Jordan knocks one out of the park in his column for Canada's Sun newspaper chain by cutting to the chase about the "meaning" of craft beer. Forget about it:
Let me suggest something to you: “Craft beer” has served its purpose as an idea and we need to move past it. We’re meant to believe, for instance, that Shock Top is evil because it’s pretending to be “craft beer.” As a consumer, you shouldn’t have to worry about whether the beer you’re buying passes some test of ideological purity. Ascribing moral qualities to a beverage is nonsensical; there’s no such thing as an evil milkshake.
No wonder the struggle to figure out what the work might mean beyond branding. There is no meaning! Interesting, this is very much the position in June 2007 when I posted about the meaning of "craft beer" likely for the first time. Probably for the first time as it is only about that point in time that it is truly ascendant as compared to the more rational "micro". You will see that I am talking about a post Lew had written on what is now the "crafty" nonsense. His post attracted 74 comments. Remember, too, that this is just two years after the 2005 merger of the Association of Brewers and the Brewers’ Association of America to form the US Brewers Association, before the board of the new organization could exert such control on the discourse as it does now. It was also in mid-2005 that the Ontario Small Brewers Association changed its name right about when Google first notices the term. It's all recent history that's been already getting foggy, from a point in time when the public had not really even been introduced to the term. Click on that last link. Graphs don't lie.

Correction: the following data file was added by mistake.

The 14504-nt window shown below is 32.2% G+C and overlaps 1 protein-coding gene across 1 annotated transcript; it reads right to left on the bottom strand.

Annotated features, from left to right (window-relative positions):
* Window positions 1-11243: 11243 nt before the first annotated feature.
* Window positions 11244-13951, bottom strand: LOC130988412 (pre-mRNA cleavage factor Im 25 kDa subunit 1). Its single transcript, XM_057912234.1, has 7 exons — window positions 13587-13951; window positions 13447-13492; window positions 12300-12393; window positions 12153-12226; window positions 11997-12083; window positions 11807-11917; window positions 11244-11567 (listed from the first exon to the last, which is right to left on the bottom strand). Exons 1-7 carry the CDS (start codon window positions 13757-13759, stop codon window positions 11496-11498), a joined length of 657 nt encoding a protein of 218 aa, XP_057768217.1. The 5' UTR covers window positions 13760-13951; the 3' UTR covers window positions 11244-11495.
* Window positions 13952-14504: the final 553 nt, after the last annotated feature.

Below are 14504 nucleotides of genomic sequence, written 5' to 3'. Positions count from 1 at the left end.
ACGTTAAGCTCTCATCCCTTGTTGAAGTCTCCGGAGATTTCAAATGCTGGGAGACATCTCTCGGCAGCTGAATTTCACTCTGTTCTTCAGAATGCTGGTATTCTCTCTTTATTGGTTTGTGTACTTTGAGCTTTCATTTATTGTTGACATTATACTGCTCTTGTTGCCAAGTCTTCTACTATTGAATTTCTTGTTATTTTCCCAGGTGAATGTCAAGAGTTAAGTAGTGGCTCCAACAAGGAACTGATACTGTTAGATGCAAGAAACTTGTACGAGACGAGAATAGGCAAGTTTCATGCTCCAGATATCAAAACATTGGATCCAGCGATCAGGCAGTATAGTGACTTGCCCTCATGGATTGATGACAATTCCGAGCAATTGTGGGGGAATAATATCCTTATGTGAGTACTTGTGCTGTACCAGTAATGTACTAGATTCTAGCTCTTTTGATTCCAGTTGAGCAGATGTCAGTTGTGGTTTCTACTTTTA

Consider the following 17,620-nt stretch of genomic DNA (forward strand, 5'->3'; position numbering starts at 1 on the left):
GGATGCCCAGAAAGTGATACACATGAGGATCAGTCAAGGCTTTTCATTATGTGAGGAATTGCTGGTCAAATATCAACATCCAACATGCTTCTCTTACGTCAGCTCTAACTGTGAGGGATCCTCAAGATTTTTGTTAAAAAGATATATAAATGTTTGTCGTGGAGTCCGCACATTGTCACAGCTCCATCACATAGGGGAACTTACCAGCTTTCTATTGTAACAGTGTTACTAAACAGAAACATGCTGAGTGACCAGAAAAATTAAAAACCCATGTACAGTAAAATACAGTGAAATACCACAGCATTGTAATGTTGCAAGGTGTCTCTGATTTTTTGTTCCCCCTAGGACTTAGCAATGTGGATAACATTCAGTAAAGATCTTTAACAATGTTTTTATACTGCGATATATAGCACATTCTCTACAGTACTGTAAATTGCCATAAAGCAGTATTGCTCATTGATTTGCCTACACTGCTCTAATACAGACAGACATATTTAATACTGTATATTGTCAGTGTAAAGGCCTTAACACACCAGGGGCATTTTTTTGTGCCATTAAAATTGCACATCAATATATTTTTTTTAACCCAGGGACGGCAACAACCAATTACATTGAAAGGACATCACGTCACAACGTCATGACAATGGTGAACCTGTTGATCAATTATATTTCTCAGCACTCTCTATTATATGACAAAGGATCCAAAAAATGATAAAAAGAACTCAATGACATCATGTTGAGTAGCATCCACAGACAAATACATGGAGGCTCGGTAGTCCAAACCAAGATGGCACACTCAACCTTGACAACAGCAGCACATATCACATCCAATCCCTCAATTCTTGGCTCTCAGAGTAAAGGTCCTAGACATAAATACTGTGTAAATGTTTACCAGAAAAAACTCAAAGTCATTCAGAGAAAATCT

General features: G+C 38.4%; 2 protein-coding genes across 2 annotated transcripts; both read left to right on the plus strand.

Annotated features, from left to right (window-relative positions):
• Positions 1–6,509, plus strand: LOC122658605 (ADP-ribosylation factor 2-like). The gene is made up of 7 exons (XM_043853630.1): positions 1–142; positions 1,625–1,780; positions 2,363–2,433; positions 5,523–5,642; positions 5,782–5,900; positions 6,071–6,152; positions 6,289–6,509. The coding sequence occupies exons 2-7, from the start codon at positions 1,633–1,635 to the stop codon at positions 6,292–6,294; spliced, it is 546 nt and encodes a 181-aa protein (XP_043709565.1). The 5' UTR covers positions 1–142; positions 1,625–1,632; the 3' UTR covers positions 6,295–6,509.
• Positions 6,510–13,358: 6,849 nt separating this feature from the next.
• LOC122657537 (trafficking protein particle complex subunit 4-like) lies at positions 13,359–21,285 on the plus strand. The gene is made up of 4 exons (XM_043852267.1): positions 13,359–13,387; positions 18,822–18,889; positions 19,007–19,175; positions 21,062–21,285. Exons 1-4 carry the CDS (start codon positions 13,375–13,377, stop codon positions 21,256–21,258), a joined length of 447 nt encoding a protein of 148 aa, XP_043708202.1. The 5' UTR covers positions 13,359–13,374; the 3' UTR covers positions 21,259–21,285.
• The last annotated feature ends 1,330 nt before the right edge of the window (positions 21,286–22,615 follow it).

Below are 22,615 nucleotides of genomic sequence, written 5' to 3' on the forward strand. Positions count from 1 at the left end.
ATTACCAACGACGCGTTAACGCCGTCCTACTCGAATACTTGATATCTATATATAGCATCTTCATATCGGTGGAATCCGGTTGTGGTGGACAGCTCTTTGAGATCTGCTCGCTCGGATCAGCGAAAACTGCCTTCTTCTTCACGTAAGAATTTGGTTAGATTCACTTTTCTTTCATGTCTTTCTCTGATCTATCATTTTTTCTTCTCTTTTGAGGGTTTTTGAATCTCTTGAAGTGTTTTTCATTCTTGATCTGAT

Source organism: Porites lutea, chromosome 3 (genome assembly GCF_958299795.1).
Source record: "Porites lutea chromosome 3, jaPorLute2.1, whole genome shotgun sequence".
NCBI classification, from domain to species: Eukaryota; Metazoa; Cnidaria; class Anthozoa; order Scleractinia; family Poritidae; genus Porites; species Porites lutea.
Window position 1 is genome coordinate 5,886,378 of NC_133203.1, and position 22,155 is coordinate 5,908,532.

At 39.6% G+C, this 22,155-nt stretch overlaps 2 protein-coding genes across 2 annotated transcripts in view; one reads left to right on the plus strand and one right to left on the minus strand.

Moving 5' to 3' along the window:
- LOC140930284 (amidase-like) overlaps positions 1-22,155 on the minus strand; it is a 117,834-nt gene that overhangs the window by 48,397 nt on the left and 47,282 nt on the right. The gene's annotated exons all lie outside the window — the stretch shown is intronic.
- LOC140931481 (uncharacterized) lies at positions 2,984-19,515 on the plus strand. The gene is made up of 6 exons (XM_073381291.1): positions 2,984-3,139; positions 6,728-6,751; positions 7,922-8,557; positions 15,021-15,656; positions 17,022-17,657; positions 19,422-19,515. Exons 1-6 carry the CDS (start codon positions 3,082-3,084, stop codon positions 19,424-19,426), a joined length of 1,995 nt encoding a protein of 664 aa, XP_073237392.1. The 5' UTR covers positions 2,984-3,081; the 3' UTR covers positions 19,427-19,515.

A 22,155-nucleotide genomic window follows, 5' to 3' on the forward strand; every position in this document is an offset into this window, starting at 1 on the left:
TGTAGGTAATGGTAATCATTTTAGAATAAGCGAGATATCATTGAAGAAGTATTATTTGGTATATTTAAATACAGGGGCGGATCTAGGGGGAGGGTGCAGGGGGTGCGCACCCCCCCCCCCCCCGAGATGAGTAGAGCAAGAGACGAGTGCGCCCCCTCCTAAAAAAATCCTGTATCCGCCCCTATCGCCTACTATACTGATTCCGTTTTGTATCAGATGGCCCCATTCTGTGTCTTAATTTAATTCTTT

So, after seven years or so of being foisted upon us, of being round pegged into a square hole, of being pulled this way and that in the great cause of more money... maybe it's simply time to say goodbye to it. Because there is, in fact, no such thing as an evil milkshake.